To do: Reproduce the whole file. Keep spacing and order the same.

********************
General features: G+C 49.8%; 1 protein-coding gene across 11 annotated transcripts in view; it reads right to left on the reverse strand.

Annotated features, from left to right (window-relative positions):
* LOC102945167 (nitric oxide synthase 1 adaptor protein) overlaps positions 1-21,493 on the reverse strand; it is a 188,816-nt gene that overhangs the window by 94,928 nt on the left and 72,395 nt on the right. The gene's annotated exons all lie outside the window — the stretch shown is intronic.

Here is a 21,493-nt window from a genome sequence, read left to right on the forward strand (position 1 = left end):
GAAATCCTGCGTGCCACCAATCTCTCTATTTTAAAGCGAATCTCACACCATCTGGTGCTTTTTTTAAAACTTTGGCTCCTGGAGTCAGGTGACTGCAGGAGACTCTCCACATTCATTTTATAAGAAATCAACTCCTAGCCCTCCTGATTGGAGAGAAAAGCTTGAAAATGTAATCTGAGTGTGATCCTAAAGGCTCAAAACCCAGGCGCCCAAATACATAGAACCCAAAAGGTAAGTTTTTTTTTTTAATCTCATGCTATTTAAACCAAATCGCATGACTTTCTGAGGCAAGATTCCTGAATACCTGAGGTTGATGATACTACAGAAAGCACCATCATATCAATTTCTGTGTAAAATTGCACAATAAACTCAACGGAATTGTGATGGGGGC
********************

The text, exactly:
General features: G+C 49.8%; 1 protein-coding gene across 11 annotated transcripts in view; it reads right to left on the reverse strand.

Annotated features, from left to right (window-relative positions):
* LOC102945167 (nitric oxide synthase 1 adaptor protein) overlaps positions 1-21,493 on the reverse strand; it is a 188,816-nt gene that overhangs the window by 94,928 nt on the left and 72,395 nt on the right. The gene's annotated exons all lie outside the window — the stretch shown is intronic.

Here is a 21,493-nt window from a genome sequence, read left to right on the forward strand (position 1 = left end):
GAAATCCTGCGTGCCACCAATCTCTCTATTTTAAAGCGAATCTCACACCATCTGGTGCTTTTTTTAAAACTTTGGCTCCTGGAGTCAGGTGACTGCAGGAGACTCTCCACATTCATTTTATAAGAAATCAACTCCTAGCCCTCCTGATTGGAGAGAAAAGCTTGAAAATGTAATCTGAGTGTGATCCTAAAGGCTCAAAACCCAGGCGCCCAAATACATAGAACCCAAAAGGTAAGTTTTTTTTTTTAATCTCATGCTATTTAAACCAAATCGCATGACTTTCTGAGGCAAGATTCCTGAATACCTGAGGTTGATGATACTACAGAAAGCACCATCATATCAATTTCTGTGTAAAATTGCACAATAAACTCAACGGAATTGTGATGGGGGC